A taste of Thailand

by Caroline J. Howard, ANC

Posted at Aug 27 2010 06:06 PM | Updated as of Aug 28 2010 02:23 AM

MANILA, Philippines - There's nothing more authentically Thai than a curry dish prepared in any of its regions. But so is having the dish prepared by a Thai chef using herbs and spices freshly pounded into an aromatic green poultice in a Thai ceramic pot.

This is just the dish we sampled at Azu Thai for this week's episode of "Taste Buds" on [email protected].

Now two years old, Azu Thai restaurant, located in the Milky Way Building in Makati, serves home-style Thai cuisine. With its modern but cozy interiors, and decor that lends the place a Thai feel, the food is definitely homey.

Chef J Gamboa of Azu Thai. Credit: ANC

"We wanted to add to another cuisine to the restaurant mix," said Azu Thai's Chef J. Gamboa. "El Cirkulo for Spanish Mediterranean, Milky Way for Filipino, Tsukiji for Japanese. Azu Thai is the only restaurant now that has Thai chefs preparing food they would typically serve at home. We have Chefs Watee and Bow preparing things for us here."

Chef Jeghewatee Ohmanee or Watee hails from Satun, South Thailand.

She began by making a curry paste from scratch, the way they do it back home. In a ceramic pot, she pounded 15 ingredients together into a paste: Thai basil, shallots, garlic, Thai shrimp paste, coriander seeds, lemon grass, coriander roots, palm sugar (imported from Bangkok), black peppercorns, green peppers from which the curry gets its color, lime leaf, hot green chillies, kaffir fruit, Thai fish sauce, and sugar.

Chef Watee with Azu Thai's green chicken curry. Credit: ANC

Chef J said one can best experience the curry flavors this way. Apart from the curry preparation, which seems to involve the Chef's estimate, Chef J insisted, cooking a curry dish is simpler than it looks.

"When you look at the recipe, it seems very complicated and very long but in Thai cooking, there's a lot of preparation but cooking for the most part is very quick," he said.

To make the Thai Chicken Curry, Watee sauteed coconut cream in a wok with oil, then added some curry paste in until the oil and liquid separated. Then she added kaffir leaf and the chicken breast. She then cut up some eggplants which she immediately tossed into the boiling mixture before garnishing the dish with Thai basil and some coconut cream.

"Another characteristic of Thai cuisine is the freshness," Chef J noted. "The vegetables are added near the end of the cooking process."

"Thai cuisine offers a wider range of flavors, given the sheer number of ingredients and spices that are used. The regional curries depend on where it is found in Thailand. These curries are made from a selection or combination of spices and herbs that are ground together to form the flavor base.

One unaccustomed to Thai curry can find it a bit spicy at first--spicy enough to cure an oncoming cold--before eventually getting over the initial surprise with the help of some steamed jasmine rice (kao hom mali) and Thai iced tea to neutralize the flavor.

Chef J said Filipinos generally find it spicy because of the main ingredient--chillies. But after getting over the initial heat, one gets to discover a whole new range of flavors.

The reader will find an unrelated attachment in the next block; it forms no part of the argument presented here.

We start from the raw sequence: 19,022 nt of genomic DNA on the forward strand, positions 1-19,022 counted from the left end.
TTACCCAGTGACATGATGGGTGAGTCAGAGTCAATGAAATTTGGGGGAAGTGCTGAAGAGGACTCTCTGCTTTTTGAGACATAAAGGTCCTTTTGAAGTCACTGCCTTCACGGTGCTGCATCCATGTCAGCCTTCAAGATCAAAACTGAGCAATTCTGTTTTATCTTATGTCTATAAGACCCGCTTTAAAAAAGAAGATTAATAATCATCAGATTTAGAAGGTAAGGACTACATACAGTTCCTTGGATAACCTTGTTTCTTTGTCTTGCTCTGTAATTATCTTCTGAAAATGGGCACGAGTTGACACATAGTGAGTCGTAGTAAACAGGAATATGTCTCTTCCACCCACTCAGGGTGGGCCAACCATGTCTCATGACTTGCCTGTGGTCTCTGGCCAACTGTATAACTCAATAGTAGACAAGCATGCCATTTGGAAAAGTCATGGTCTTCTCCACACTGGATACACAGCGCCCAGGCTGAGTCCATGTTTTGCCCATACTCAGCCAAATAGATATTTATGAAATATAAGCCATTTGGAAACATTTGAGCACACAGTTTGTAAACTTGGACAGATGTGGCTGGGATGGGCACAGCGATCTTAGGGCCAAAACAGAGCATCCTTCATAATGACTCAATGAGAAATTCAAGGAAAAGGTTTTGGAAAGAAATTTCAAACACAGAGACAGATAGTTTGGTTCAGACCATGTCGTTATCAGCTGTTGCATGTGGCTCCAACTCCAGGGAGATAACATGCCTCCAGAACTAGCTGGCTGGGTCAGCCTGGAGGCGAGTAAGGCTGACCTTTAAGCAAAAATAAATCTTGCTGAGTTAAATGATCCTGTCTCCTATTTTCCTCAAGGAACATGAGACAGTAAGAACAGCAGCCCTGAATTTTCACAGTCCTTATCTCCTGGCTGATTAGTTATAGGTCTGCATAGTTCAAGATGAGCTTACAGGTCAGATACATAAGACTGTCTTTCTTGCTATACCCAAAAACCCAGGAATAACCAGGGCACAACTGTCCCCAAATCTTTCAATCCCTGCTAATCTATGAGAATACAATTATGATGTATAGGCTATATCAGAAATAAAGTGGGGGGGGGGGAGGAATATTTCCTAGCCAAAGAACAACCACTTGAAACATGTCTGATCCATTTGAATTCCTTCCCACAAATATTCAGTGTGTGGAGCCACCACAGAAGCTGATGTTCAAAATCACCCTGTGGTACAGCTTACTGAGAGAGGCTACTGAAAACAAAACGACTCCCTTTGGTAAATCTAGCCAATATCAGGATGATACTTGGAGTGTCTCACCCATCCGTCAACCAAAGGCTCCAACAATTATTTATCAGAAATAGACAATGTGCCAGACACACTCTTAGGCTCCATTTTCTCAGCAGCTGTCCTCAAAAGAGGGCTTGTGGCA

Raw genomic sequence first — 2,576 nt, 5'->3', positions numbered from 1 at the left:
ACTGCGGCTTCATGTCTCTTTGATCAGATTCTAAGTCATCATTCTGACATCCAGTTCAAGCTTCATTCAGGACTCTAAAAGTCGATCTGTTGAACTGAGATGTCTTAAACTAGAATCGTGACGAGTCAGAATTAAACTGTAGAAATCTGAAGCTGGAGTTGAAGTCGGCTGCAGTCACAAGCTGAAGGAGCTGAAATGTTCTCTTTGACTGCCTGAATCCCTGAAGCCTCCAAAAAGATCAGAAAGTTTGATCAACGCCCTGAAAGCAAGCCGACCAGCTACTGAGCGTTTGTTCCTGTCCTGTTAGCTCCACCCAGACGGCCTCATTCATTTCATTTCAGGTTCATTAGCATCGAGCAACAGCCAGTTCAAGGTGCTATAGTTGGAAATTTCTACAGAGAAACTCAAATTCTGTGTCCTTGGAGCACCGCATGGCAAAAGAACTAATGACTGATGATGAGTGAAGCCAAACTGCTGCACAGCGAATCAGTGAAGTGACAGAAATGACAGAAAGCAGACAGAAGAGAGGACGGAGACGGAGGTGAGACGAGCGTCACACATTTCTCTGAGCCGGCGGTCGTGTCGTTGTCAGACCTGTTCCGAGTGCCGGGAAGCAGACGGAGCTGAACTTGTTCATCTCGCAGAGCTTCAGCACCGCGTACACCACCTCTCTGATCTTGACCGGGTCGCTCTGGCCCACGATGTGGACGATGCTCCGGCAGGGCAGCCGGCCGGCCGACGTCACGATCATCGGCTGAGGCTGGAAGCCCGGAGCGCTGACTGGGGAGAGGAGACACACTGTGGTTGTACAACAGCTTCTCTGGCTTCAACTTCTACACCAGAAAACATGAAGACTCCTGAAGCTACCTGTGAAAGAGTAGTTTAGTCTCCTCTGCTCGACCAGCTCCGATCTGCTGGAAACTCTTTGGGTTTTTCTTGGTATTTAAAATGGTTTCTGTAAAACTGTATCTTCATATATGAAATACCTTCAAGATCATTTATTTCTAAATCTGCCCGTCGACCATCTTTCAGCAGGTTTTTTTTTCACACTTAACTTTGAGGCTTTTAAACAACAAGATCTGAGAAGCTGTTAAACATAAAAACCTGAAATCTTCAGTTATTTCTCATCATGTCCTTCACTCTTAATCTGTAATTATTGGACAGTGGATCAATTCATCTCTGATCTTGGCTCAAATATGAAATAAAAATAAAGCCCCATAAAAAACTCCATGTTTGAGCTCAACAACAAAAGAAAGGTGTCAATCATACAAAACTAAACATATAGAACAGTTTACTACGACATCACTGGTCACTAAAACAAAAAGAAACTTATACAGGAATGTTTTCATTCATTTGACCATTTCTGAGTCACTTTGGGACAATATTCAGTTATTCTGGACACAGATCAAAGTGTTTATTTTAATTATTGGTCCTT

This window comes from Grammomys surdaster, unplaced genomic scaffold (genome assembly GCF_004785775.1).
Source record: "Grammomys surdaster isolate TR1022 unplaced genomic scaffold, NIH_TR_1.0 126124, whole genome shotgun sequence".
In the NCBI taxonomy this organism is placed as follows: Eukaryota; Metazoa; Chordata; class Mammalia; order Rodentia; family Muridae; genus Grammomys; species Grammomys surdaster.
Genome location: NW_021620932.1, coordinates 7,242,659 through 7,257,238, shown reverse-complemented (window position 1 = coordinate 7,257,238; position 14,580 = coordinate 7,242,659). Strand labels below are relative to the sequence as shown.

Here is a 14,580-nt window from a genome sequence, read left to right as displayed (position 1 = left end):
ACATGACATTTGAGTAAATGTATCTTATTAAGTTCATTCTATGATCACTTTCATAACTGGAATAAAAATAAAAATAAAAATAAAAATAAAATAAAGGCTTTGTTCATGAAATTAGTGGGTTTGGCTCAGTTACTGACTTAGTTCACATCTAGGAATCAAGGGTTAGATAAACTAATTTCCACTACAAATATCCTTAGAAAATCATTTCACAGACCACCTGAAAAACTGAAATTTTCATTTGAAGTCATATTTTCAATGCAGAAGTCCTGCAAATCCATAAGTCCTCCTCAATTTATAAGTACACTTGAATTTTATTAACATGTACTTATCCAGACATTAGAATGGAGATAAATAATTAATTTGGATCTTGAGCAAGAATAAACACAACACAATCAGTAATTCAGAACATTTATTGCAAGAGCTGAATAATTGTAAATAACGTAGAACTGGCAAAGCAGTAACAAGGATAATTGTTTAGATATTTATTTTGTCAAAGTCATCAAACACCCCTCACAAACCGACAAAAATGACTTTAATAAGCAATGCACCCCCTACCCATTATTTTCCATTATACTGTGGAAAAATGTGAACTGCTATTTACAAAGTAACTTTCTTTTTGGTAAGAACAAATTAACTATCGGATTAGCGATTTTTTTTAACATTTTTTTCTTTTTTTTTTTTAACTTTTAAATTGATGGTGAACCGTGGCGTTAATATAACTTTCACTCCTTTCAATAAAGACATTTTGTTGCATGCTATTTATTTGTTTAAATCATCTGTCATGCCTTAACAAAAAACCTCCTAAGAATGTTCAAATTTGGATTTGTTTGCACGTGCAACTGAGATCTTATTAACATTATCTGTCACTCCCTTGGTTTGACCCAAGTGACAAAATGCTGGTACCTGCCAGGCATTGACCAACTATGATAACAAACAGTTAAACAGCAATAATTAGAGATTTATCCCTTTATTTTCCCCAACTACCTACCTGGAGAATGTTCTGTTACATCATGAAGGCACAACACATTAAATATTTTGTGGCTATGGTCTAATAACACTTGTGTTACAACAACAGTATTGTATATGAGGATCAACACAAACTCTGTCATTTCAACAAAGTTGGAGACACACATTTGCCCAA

"Thai cuisine is very aromatic. When you enter a Thai restaurant, you feel a lot is going on when you sit at the table and start eating. You experience a lot of flavors, different levels of heat, from salty, sweet, sometimes bitter, hot and cold, curry and coconut milk."

Azu Thai serves a variety of dishes. Chef J said the usual house favorites include the Green Chicken Curry and a different version of Pad Thai made with rice noodles.

"We also try to add lesser known dishes that are just as good," Chef J said citing Steamed Apahap with garlic in lime, and a Thai version of "crispy pata" with two sauces. A new dish popular with the kids is the Thai-style fried chicken with crispy shallots and sweet chili sauce (Gai Thod).

Thai Halo Halo. Credit: Azu Thai

For dessert, the Ruamit and Tako provide a refreshing contrast to the spicy meal.

The ruamit is a unique Thai version of the Filipino "halo-halo" with water chestnuts, "nata de coco", tapioca balls, corn jackfruit, coconut strips and fresh coconut milk

Tako, on the other hand, is their own twist to the Maja Blanca, a light two-layer gelatinous dessert laid on artfully woven pandan cups.



3 pieces shallots
2 pieces garlic
20 pieces Thai green chilies
3 pieces green sili labuyo
2 tablespoon galangal
2 pieces Kaffir lime leaf
1 piece Kaffir lime fruit (rind only)
1 tablespoon Thai fish sauce
1 tablespoon palm sugar
1 teaspoon salt
1 tablespoon coriander seeds
1 teaspoon black peppercorn
1 tablespoon coriander root
1 tablespoon lemongrass
6 pieces sweet basil
1 teaspoon Thai shrimp paste

Combine all ingredients in a mortar and pestle and pound into a paste.


½ cup coconut milk
2 tablespoons Thai green curry paste
200 grams chicken breast, cut to ¾ inch cubes
1 cup coconut milk
1 piece eggplant, cut to ¾ inch cubes
1 piece chili, sliced
½ cup Thai basil
1 piece kaffir lime leaf, torn
1 tablespoon coconut cream

1. In a wok, heat coconut milk and add green curry paste. Mix well.
2. Add the chicken breast to the wok and mix well. Cook for 2 minutes or until chicken is half cooked.
3. Add the rest of the coconut milk and simmer for 2 minutes. Add eggplant and cook for an additional 2 minutes, then mix in chili, basil and kaffir lime leaf. Heat through, transfer to serving plate, top with coconut cream and serve.

Azu Thai is at the G/F Milkyway Building, 900 Arnaiz Avenue (Pasay Road) corner Paseo de Roxas, Makati City. Telephone:813-0671, 817-6252. For reservations, call (+632)813-0671, (+632)817-6252